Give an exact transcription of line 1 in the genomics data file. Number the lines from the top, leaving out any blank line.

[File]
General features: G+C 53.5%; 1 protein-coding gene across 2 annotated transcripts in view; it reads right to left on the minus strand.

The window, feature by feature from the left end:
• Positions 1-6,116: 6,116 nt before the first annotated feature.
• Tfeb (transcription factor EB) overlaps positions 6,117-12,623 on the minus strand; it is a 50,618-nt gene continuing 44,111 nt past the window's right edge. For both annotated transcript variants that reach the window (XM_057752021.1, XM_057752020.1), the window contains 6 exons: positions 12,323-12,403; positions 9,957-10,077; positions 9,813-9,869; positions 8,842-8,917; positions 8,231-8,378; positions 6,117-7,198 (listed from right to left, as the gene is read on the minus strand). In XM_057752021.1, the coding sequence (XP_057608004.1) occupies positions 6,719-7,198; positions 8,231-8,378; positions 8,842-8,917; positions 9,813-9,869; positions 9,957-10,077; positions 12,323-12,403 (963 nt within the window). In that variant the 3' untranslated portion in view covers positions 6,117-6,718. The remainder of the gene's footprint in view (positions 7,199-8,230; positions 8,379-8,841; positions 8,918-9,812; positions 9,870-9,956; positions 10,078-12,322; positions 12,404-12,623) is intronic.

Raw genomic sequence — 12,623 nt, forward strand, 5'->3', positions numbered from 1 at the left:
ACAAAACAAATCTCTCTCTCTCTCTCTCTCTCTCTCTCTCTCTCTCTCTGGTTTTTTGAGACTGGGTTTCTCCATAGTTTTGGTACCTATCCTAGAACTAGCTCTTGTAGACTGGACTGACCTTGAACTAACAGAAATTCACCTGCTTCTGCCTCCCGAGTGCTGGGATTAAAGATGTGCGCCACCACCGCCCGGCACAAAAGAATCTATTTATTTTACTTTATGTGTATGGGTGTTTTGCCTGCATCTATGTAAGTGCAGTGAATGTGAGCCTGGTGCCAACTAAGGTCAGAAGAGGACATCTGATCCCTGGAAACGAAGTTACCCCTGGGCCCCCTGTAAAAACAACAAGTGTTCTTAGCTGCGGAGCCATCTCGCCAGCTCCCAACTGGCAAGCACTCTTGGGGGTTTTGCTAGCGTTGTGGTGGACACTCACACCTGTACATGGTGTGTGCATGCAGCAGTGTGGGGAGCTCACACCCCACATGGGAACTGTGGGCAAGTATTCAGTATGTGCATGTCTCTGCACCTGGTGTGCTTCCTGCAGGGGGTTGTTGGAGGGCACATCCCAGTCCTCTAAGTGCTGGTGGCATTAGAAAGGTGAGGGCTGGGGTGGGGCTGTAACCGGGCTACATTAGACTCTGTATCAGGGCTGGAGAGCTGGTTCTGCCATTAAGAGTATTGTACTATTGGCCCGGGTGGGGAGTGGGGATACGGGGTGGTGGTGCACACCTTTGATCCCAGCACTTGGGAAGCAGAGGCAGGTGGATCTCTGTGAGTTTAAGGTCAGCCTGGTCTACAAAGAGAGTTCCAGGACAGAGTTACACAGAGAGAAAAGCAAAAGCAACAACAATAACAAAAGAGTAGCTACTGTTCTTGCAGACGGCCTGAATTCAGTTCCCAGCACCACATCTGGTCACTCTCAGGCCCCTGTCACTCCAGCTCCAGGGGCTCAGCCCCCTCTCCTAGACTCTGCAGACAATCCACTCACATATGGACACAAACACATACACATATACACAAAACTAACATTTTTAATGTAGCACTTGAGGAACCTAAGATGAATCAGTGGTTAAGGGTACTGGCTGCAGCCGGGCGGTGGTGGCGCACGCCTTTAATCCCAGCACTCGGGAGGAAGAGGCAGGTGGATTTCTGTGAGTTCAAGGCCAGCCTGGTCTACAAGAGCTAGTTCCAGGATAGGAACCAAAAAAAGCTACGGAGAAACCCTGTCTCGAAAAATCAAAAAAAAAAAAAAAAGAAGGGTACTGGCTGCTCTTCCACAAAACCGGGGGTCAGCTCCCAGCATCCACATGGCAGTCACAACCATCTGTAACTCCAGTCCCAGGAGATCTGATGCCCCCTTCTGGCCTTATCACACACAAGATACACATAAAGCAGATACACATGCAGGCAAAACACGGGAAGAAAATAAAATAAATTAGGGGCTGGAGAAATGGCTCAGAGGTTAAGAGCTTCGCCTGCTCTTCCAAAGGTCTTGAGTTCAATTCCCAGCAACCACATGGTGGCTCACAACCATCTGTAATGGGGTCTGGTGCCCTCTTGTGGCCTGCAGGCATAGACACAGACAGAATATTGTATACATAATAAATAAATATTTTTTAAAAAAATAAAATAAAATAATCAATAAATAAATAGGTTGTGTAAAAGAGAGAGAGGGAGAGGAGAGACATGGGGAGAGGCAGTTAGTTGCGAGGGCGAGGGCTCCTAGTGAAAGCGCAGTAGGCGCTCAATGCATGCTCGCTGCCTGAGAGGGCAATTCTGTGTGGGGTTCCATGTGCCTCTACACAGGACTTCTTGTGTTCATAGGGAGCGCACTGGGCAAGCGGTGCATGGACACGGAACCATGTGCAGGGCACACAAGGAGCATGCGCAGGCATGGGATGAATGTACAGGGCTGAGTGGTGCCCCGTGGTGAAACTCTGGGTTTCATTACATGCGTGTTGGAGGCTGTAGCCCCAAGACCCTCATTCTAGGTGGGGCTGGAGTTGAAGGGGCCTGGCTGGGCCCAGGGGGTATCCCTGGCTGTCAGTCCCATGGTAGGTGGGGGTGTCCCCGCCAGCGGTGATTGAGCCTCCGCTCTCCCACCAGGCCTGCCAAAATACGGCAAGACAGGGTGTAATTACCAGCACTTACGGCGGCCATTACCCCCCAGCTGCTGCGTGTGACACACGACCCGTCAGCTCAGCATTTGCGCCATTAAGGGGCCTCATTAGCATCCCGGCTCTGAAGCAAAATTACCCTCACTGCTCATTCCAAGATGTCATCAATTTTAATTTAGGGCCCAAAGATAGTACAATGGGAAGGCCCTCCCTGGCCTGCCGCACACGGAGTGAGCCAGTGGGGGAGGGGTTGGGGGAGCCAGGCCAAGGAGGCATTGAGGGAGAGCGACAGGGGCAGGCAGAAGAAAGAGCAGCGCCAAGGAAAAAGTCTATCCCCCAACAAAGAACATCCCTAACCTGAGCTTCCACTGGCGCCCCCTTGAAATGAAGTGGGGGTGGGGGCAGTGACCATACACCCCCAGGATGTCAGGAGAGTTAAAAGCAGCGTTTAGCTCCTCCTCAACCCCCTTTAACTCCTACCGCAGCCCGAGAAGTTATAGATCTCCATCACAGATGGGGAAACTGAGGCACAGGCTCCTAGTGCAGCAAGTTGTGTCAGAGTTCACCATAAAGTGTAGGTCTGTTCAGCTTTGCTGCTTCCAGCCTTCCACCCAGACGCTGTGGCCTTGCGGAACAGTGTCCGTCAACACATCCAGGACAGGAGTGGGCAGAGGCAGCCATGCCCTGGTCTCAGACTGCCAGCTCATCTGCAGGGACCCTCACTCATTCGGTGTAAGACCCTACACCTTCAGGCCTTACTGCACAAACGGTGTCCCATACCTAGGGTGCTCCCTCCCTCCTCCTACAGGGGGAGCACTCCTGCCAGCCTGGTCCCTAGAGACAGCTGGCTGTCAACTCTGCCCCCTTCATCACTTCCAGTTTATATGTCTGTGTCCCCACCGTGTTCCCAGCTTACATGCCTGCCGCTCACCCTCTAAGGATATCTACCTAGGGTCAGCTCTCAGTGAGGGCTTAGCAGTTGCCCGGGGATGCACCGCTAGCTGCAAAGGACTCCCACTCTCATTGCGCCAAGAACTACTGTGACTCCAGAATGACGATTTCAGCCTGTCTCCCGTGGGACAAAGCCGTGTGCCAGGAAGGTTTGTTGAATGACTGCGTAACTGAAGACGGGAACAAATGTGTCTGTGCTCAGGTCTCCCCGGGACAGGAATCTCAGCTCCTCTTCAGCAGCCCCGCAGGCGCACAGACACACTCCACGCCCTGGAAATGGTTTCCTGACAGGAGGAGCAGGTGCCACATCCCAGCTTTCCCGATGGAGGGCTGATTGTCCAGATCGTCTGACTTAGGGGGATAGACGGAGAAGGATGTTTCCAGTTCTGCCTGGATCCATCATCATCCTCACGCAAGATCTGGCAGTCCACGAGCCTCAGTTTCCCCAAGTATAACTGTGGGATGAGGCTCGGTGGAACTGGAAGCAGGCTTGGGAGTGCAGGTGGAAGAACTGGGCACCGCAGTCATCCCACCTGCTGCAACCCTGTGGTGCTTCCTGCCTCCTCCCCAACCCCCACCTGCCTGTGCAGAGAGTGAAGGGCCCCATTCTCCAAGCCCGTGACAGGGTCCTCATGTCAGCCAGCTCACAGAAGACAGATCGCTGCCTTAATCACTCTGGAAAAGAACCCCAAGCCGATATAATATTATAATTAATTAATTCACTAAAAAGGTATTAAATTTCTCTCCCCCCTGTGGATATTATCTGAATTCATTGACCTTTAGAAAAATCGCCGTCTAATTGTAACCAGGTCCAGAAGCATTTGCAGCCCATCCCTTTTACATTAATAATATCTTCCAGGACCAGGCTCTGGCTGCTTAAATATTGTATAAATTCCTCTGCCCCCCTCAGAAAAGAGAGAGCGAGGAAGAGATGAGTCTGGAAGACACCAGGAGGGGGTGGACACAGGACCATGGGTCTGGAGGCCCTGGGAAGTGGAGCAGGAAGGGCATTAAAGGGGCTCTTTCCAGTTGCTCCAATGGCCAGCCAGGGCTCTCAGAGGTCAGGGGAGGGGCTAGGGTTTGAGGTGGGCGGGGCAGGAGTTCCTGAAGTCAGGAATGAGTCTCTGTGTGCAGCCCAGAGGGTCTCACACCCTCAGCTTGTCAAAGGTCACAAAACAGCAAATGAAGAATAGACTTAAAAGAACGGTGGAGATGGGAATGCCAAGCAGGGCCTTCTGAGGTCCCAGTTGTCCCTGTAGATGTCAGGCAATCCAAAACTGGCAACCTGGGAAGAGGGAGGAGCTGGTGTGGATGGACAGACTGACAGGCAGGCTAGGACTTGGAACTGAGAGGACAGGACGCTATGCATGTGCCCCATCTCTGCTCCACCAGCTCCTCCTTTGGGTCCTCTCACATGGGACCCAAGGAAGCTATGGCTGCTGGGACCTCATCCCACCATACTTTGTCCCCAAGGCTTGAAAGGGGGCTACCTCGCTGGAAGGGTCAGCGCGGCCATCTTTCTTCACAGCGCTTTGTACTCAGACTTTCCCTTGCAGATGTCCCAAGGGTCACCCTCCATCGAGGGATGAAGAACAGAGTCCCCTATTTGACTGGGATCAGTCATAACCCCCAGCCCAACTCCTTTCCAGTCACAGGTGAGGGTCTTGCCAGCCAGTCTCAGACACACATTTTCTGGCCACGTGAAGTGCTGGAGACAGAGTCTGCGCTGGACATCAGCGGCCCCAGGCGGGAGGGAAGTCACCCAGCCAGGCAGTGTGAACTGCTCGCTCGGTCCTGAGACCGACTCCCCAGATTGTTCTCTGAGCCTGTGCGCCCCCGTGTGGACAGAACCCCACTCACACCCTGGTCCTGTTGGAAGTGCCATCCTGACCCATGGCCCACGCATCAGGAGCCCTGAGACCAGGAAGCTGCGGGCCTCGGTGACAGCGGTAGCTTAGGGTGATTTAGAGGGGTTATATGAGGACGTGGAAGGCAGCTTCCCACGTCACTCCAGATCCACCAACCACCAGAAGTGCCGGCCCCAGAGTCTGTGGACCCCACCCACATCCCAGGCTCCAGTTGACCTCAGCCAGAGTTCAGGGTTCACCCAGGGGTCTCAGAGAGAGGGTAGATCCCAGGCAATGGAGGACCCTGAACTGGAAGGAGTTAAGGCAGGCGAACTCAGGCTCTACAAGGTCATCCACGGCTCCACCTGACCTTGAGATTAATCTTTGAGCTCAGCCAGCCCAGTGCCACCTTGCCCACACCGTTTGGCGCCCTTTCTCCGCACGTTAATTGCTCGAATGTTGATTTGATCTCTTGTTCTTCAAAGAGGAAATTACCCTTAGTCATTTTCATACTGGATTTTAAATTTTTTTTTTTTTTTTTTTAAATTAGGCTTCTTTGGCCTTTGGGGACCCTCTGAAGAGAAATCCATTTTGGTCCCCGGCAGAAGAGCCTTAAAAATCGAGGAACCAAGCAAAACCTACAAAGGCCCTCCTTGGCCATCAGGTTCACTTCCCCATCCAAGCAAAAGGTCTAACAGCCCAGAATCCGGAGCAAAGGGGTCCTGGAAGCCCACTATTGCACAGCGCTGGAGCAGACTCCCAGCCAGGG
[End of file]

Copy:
General features: G+C 53.5%; 1 protein-coding gene across 2 annotated transcripts in view; it reads right to left on the minus strand.